What is the logic behind the Obama administration's policy toward Afghanistan? On its face, it makes no sense. In 2009, President Obama ordered a major buildup of forces to counter alarming gains by the Taliban and the Haqqani network. The number of U.S. troops in Afghanistan increased from 34,000 when he took office to nearly 100,000 in 2010. To oversee the buildup he sent two top Army generals, Stanley A. McChrystal and then David H. Petraeus, to design and implement a comprehensive counterinsurgency plan that the president signed off on. In June of last year, however, Obama announced that 32,000 "surge" troops would come home by September 2012 - earlier than Petraeus and his superiors judged prudent.
February 19, 2012 |
At the gate of the capital's army recruitment headquarters, a young Afghan sergeant in crisp camouflage and a jaunty beret demanded a letter of introduction from arriving visitors. But when one was produced, written in Dari, the dominant language in Kabul, he asked one of the visitors to read it to him. These days, Afghanistan's armed forces are under pressure as never before to dramatically step up their performance in everything from literacy to logistics. NATO is speeding up its transfer of fighting duties to the national police and army, and at the same time, the cash-pinched coalition intends to cut back substantially on plans for funding a long-term Afghan force strength of more than 350,000.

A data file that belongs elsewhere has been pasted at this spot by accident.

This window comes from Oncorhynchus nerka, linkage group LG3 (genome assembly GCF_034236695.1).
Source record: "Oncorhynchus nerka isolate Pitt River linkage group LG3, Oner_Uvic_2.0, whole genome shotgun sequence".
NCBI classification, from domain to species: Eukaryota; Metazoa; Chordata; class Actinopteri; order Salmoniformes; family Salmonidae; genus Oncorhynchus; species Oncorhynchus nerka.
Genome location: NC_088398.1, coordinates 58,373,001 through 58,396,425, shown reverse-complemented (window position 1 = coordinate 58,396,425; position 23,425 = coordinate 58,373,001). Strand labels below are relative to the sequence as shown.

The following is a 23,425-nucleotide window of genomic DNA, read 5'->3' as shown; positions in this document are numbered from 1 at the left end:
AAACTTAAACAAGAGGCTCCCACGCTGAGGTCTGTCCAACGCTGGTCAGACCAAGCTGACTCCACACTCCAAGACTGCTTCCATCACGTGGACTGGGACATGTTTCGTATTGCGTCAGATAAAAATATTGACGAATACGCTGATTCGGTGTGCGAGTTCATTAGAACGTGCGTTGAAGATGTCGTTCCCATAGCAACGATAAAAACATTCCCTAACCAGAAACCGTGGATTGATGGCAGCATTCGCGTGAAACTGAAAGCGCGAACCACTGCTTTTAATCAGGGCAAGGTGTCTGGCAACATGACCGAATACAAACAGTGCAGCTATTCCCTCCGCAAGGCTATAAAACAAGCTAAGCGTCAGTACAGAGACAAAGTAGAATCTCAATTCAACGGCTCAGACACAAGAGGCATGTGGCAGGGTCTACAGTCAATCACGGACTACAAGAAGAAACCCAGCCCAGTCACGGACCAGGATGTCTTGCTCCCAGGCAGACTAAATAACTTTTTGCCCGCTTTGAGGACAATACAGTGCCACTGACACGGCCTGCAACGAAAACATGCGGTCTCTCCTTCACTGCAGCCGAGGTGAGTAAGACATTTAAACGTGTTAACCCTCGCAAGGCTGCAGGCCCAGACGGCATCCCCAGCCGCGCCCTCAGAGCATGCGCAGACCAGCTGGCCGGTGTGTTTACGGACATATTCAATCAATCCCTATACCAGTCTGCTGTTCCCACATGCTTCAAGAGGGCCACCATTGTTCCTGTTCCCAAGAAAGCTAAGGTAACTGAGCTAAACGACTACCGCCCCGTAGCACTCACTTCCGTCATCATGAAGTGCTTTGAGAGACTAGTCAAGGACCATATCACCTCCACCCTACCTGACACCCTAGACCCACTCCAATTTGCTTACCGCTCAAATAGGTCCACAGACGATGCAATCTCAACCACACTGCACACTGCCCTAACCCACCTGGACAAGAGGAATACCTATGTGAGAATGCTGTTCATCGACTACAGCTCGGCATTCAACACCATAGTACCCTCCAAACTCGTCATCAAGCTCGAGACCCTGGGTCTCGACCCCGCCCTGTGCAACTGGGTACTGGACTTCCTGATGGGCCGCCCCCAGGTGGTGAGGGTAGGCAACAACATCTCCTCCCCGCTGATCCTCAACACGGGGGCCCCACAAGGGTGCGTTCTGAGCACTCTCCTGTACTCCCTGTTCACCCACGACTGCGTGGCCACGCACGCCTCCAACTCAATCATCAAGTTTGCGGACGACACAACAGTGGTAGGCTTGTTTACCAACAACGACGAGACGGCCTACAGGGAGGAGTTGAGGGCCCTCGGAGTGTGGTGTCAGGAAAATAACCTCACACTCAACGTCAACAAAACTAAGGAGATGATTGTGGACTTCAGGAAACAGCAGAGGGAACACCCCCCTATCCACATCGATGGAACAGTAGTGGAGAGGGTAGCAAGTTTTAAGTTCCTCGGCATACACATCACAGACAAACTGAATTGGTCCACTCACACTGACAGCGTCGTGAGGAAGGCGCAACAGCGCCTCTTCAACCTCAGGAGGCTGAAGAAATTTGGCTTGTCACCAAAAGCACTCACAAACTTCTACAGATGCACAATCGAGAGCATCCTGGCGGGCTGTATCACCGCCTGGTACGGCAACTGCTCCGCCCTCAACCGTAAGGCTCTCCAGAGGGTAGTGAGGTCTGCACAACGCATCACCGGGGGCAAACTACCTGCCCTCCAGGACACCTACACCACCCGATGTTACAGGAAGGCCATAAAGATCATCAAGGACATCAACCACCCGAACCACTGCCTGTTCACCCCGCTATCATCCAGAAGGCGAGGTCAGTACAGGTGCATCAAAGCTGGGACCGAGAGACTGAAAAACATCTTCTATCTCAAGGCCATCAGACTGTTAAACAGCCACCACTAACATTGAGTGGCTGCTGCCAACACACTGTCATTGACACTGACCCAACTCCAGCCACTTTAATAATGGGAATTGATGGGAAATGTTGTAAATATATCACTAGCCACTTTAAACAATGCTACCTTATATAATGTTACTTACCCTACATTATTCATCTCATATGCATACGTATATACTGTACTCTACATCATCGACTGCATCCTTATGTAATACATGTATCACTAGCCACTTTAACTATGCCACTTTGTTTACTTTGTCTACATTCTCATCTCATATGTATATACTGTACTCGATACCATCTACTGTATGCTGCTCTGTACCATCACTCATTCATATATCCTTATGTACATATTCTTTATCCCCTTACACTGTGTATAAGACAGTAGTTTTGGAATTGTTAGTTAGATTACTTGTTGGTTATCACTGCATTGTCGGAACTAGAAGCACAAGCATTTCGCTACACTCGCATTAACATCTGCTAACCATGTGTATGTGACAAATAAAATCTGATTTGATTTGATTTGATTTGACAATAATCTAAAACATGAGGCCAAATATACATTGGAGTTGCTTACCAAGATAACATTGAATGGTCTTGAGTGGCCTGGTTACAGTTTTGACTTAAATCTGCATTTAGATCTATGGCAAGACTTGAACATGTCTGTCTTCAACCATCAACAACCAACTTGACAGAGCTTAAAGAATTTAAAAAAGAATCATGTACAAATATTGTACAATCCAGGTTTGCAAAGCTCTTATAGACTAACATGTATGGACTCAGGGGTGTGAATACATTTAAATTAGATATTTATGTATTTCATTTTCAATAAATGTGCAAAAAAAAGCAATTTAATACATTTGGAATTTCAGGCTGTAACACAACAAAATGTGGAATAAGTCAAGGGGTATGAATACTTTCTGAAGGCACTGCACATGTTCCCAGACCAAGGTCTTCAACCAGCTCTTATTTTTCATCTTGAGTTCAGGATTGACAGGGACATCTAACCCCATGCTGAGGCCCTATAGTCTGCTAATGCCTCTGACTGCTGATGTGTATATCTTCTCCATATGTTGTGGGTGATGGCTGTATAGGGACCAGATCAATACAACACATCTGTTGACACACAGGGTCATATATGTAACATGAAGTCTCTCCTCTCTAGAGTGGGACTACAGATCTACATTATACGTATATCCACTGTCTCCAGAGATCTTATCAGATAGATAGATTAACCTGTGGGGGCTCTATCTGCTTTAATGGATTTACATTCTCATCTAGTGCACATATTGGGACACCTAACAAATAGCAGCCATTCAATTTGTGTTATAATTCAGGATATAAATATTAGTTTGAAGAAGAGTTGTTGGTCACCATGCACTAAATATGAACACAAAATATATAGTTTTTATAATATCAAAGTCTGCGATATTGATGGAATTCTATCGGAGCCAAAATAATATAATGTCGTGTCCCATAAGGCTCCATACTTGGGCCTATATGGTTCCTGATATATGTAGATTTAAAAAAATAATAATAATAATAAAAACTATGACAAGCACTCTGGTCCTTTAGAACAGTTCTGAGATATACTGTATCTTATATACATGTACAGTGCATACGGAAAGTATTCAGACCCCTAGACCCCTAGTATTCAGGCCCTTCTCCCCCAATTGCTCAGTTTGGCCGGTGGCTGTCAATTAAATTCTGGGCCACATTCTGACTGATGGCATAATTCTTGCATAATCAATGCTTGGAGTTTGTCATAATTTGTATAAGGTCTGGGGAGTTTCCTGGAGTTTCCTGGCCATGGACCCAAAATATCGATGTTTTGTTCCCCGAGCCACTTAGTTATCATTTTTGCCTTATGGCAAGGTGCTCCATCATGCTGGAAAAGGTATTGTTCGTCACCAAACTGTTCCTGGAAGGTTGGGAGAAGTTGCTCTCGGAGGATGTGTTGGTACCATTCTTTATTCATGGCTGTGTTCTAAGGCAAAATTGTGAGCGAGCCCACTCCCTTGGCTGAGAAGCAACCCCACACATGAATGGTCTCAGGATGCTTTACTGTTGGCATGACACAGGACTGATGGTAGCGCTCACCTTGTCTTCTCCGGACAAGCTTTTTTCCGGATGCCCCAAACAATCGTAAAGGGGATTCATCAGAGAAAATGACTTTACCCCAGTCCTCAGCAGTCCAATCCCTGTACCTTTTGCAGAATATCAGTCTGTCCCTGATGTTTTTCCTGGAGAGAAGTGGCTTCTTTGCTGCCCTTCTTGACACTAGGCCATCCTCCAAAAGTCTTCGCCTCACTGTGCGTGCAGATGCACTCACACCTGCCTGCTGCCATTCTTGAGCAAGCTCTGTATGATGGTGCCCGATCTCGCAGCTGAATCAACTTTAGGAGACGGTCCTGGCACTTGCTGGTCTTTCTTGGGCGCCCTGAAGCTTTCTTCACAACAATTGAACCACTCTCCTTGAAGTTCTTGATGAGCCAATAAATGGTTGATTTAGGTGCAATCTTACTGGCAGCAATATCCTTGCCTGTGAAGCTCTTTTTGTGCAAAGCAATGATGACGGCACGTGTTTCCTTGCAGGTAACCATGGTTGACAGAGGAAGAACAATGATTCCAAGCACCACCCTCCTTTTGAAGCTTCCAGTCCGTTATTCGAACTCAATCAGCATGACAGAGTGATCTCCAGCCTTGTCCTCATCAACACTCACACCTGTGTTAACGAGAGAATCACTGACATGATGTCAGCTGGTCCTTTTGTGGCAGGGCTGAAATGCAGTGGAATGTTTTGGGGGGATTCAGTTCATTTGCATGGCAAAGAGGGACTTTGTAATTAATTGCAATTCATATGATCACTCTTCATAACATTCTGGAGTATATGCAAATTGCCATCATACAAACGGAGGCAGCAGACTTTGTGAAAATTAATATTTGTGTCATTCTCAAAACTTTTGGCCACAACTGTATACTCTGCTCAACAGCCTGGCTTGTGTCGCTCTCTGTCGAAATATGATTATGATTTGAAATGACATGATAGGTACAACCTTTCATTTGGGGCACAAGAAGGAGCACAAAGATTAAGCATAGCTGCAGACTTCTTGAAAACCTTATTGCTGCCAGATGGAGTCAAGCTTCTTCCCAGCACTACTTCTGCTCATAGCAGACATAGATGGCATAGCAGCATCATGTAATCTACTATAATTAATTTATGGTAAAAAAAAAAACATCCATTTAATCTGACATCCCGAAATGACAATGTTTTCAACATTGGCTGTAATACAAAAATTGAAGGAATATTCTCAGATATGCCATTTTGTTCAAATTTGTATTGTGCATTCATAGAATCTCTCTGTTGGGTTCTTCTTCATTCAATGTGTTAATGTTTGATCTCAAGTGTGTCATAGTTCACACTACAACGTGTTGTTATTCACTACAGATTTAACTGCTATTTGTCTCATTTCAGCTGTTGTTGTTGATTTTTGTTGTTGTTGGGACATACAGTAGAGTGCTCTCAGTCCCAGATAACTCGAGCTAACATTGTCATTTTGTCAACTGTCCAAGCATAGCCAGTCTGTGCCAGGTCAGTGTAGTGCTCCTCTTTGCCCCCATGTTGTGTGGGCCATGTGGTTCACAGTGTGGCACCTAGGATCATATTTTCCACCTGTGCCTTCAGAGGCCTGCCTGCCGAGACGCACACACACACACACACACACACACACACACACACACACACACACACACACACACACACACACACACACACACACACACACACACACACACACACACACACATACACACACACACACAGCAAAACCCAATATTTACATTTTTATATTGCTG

January 20, 2012 |
A NATO helicopter crashed Thursday in southern Afghanistan in an apparent accident that killed six members of the international military force, the U.S.-led coalition said. The cause of the crash was under investigation, but the coalition said there were no reports of enemy activity in the area at the time. In line with policy, it would not disclose the identities of those killed or their nationalities until the governments and families involved had been notified. Helicopter-related fatalities and near-misses are not unusual in Afghanistan, although most involve one or two fatalities.
December 13, 2011 |
The top commander in Afghanistan said Tuesday that U.S. forces would begin a major shift next year to an advisory role, in hope of building up the Afghan army's fighting skills and gradually extricating American and allied units from a combat role. Marine Corps Gen. John Allen told reporters in Kabul that, starting in 2012, small teams of U.S. advisors would be sent to Afghanistan to live and fight with Afghan army units, with the aim of enabling large U.S. combat units to gradually step back from the lead role in providing security and to withdraw completely by the end of 2014.
October 29, 2011 |
As many as 13 Americans were killed Saturday when a suicide bomber struck their armored military bus in Kabul, in what may be the single deadliest attack on U.S. citizens in the Afghan capital since the war began a decade ago. A U.S. official said the death toll was believed to be 13 U.S. citizens: five service members and eight civilian contractors. But, the official said, a Canadian and at least one British national could also be among the dead. The full extent of the casualties was unclear, he said, because the massive explosion had made identifying the dead difficult.